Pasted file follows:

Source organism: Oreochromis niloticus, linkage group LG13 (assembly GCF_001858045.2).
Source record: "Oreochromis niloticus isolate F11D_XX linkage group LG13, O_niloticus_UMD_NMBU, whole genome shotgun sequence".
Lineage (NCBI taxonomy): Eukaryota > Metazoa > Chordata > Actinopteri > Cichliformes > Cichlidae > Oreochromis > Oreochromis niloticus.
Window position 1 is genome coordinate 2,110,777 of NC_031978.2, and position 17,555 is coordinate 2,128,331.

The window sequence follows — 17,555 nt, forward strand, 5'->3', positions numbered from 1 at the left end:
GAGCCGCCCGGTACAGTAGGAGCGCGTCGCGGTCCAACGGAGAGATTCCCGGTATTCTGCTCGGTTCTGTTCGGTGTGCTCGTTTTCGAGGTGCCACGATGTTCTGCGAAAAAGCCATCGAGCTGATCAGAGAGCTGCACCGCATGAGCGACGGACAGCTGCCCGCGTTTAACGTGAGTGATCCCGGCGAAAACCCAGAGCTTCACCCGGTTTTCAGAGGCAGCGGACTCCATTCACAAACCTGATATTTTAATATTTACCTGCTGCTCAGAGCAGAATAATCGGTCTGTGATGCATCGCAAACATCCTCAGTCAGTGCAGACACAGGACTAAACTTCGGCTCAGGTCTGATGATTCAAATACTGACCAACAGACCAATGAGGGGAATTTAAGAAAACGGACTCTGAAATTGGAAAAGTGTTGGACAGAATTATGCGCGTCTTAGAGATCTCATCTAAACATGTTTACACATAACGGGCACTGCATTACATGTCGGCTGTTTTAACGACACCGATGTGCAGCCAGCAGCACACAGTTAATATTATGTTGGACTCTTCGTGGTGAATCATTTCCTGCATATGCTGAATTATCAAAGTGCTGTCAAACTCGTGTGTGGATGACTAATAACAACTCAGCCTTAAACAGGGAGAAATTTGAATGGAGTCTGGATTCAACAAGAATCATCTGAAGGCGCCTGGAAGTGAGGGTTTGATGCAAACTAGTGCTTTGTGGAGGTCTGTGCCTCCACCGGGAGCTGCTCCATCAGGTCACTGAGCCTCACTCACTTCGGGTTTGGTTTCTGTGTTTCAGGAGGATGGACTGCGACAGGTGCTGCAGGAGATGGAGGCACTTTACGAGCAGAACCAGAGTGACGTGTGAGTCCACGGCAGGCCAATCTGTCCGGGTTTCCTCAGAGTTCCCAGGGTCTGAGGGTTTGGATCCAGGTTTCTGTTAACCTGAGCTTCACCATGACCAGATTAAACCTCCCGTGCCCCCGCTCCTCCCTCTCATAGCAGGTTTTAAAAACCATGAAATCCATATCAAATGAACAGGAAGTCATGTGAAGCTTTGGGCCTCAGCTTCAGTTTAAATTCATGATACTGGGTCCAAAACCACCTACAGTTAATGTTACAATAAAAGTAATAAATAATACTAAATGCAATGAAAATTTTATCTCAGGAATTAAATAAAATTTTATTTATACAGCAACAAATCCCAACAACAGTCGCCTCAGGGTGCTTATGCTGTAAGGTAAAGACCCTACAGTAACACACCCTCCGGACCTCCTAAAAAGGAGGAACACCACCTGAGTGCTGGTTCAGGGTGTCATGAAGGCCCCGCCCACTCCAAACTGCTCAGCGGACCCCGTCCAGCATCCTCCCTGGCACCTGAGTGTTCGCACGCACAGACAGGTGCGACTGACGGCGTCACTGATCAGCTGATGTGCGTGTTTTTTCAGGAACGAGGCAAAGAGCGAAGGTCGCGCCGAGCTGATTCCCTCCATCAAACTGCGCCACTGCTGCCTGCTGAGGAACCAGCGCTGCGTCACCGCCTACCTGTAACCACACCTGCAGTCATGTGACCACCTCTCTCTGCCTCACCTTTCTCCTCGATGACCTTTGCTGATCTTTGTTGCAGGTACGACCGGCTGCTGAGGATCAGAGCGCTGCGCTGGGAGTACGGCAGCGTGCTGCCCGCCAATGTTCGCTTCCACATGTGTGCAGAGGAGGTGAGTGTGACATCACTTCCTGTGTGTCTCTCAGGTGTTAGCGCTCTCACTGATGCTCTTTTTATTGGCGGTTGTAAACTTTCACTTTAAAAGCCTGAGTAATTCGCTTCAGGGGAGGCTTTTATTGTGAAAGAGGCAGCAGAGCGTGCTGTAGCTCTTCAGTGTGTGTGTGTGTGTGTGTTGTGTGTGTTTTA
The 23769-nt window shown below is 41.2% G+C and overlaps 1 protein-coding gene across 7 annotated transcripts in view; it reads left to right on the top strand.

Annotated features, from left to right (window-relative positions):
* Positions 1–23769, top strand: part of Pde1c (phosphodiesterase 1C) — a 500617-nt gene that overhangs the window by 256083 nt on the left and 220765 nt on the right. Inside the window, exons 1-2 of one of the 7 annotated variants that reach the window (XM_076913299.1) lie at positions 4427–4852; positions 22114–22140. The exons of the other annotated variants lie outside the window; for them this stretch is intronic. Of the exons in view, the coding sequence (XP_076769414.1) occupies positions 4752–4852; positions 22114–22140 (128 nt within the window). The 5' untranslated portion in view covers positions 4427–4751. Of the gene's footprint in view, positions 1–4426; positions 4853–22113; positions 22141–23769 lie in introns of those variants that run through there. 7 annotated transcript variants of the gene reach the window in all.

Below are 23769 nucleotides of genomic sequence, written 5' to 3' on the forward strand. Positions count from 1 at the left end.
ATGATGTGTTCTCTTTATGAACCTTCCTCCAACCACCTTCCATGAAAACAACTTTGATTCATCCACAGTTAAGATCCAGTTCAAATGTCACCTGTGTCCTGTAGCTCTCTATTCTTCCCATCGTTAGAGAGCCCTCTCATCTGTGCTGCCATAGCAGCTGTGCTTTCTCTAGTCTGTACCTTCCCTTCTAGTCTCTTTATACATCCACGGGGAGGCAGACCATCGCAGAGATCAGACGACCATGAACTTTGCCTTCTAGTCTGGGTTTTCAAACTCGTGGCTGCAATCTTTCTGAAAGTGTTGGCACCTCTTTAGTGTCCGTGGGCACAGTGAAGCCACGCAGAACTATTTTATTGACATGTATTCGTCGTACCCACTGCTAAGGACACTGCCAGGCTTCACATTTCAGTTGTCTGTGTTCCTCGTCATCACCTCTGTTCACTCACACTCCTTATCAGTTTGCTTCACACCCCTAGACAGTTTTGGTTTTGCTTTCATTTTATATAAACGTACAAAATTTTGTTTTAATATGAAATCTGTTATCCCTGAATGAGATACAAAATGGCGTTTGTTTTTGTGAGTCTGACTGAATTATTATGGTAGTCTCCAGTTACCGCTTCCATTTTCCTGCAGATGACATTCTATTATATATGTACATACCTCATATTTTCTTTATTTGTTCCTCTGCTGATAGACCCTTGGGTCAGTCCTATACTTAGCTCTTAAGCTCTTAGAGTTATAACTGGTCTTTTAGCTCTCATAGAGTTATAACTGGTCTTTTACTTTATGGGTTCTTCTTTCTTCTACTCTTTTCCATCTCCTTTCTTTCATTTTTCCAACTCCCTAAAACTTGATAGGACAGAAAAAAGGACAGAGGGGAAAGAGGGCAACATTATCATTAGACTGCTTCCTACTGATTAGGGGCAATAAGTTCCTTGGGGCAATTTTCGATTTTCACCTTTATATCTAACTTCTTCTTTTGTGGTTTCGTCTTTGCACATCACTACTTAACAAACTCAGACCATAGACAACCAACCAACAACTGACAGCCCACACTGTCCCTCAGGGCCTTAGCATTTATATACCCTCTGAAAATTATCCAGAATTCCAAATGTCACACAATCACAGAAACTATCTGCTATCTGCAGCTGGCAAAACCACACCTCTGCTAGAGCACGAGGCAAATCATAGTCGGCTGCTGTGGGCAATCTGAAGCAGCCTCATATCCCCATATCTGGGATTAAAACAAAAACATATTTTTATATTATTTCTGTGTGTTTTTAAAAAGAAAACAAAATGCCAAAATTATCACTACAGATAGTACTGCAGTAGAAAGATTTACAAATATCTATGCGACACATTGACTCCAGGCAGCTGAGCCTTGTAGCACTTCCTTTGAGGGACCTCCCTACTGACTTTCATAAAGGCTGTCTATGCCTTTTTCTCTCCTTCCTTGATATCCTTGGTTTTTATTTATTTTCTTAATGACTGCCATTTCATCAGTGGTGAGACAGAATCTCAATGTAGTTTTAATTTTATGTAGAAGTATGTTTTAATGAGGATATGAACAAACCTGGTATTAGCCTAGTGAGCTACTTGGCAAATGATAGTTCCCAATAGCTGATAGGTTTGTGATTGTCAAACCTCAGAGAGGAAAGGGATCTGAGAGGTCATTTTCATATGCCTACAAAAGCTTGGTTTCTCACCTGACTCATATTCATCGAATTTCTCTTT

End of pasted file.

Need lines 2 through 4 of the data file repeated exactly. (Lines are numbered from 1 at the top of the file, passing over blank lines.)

Source record: "Oreochromis niloticus isolate F11D_XX linkage group LG13, O_niloticus_UMD_NMBU, whole genome shotgun sequence".
Lineage (NCBI taxonomy): Eukaryota > Metazoa > Chordata > Actinopteri > Cichliformes > Cichlidae > Oreochromis > Oreochromis niloticus.
Window position 1 is genome coordinate 2,110,777 of NC_031978.2, and position 17,555 is coordinate 2,128,331.